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CA Gay Marriage: One Year Later
For California's gays and lesbians, today marks the bittersweet one year anniversary of the California Supreme Court's decision to allow LGBT folks to get married in the Sunshine State. Of course, things didn't turn out exactly as planned and in November, Proposition 8 passed, leaving gays and lesbians high and dry at the aisle. Cue the scenes of protesters marching on the Mormon Church, the streets of Silver Lake and Downtown and ultimately, last month's decision by the Supreme Court to uphold Prop. 8 while allowing the approximately 18,000 couples who were hitched to stay that way.
End of story? Hardly. The decision that launched what many have dubbed "Stonewall 2.0" is still driving the gay marriage debate, not just here, but across the nation.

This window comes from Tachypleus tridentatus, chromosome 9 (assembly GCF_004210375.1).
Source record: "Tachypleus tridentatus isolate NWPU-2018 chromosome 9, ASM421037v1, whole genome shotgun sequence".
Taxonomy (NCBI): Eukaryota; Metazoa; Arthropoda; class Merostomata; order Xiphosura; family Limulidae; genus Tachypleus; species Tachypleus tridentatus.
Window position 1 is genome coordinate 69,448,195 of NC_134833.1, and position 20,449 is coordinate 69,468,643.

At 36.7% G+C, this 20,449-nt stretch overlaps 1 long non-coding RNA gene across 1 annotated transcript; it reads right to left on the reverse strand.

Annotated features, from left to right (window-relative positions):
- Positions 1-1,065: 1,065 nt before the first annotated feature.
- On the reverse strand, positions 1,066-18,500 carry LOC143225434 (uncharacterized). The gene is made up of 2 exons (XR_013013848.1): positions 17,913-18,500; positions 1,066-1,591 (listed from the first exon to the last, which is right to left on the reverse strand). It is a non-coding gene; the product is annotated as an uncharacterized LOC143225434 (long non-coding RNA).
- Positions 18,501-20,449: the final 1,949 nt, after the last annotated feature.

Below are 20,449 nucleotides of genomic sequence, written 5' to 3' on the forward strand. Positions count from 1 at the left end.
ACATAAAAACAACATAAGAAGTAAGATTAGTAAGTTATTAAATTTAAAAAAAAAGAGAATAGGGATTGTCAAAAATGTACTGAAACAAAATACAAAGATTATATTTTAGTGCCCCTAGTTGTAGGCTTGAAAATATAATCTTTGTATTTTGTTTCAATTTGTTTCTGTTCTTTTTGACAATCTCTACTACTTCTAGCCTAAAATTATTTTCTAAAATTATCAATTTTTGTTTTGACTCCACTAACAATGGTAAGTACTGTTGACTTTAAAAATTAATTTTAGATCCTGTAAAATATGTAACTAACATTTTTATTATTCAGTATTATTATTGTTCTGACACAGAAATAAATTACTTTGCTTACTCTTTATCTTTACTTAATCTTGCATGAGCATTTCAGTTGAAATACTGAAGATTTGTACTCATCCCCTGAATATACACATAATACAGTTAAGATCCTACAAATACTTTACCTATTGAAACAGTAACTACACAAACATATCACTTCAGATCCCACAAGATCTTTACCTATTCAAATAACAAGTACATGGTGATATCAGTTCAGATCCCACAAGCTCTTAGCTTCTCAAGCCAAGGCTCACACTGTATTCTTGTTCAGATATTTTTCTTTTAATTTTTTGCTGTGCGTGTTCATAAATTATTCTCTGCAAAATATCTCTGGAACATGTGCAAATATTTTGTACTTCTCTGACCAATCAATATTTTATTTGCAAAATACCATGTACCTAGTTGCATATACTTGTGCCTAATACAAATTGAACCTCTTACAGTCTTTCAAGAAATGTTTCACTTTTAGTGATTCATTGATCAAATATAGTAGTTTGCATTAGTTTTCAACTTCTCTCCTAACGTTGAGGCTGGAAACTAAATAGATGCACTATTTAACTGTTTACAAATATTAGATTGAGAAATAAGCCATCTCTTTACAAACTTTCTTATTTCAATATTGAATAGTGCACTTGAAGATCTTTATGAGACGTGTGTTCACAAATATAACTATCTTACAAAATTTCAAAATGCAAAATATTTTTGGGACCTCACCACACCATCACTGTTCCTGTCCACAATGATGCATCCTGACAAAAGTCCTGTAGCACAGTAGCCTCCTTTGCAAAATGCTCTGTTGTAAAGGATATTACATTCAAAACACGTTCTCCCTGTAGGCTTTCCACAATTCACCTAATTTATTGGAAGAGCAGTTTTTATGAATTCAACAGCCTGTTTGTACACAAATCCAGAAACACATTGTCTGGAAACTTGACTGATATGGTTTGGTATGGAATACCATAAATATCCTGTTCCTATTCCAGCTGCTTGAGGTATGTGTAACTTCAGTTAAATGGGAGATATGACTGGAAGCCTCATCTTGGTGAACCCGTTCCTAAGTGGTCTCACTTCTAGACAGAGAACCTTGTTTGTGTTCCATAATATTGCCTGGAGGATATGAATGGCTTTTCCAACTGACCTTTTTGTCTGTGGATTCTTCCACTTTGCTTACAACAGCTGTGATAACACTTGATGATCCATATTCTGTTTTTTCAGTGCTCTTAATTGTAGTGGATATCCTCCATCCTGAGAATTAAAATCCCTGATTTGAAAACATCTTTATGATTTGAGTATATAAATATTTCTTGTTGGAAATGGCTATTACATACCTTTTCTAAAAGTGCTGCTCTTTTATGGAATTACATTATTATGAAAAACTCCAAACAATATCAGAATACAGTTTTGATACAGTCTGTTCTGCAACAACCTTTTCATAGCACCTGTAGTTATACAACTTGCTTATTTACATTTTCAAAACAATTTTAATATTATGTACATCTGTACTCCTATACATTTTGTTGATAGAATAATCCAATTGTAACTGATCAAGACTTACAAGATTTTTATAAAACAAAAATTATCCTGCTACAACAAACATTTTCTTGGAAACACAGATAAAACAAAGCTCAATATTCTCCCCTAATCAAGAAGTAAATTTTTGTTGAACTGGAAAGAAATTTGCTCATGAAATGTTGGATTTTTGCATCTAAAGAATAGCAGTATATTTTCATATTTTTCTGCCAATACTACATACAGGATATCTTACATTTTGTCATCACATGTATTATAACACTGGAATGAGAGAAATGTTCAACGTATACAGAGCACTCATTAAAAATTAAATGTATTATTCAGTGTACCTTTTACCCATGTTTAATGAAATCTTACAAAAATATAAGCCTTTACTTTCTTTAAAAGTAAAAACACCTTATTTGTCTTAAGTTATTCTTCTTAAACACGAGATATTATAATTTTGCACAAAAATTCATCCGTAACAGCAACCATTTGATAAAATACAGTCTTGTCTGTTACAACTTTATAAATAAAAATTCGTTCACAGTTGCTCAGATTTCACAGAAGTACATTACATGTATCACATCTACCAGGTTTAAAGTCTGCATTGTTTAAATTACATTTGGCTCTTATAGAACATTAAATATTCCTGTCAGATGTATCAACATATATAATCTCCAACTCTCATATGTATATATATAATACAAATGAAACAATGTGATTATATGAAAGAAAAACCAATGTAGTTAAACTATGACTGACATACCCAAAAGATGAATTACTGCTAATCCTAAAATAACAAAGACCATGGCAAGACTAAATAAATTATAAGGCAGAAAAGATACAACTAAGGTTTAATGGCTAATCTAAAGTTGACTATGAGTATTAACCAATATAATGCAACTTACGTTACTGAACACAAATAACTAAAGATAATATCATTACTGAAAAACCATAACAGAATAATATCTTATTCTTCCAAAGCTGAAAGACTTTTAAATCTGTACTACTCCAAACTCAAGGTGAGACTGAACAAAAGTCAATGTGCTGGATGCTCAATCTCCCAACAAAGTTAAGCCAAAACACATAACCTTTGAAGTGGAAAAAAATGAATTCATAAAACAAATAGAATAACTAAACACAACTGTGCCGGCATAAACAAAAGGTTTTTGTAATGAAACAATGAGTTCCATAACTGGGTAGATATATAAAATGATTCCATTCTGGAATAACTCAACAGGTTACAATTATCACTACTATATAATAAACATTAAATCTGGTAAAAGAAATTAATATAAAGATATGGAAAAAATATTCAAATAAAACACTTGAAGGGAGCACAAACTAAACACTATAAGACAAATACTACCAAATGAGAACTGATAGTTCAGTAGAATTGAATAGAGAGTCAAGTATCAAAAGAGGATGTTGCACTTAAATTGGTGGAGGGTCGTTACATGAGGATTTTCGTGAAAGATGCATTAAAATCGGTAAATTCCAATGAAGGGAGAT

- Former U.S. Solicitor General Theodore B. Olson and David Boies, former rivals in the Bush v. Gore Supreme Court case have teamed up to take Prop. 8 to the Feds, calling for an immediate injunction against Prop. 8 and a possible Supreme Court battle. This freaks out much of the gay establishment, who think that the Federal Courts are too conservative to rule in their favor and fearing a decision that could cause more harm than good.
- Meanwhile, Equality California and the Courage Campaign have begun the process of repealing Prop. 8 through a ballot initiative process that could occur as soon as 2010. Hoping to succeed where the No on 8 campaign failed, organizers are looking to raise money that will build a network of field organizers across the state, even in the conservative areas written off by the first campaign.
- Finally, there's the question of what will happen to the 18,000 couples already married. The National Center for Lesbian Rights and Lambda Legal, gay rights law groups, have vowed to protect the rights of these married couples and many legal scholars think their marriages may be the key to undoing the damage done by Prop. 8.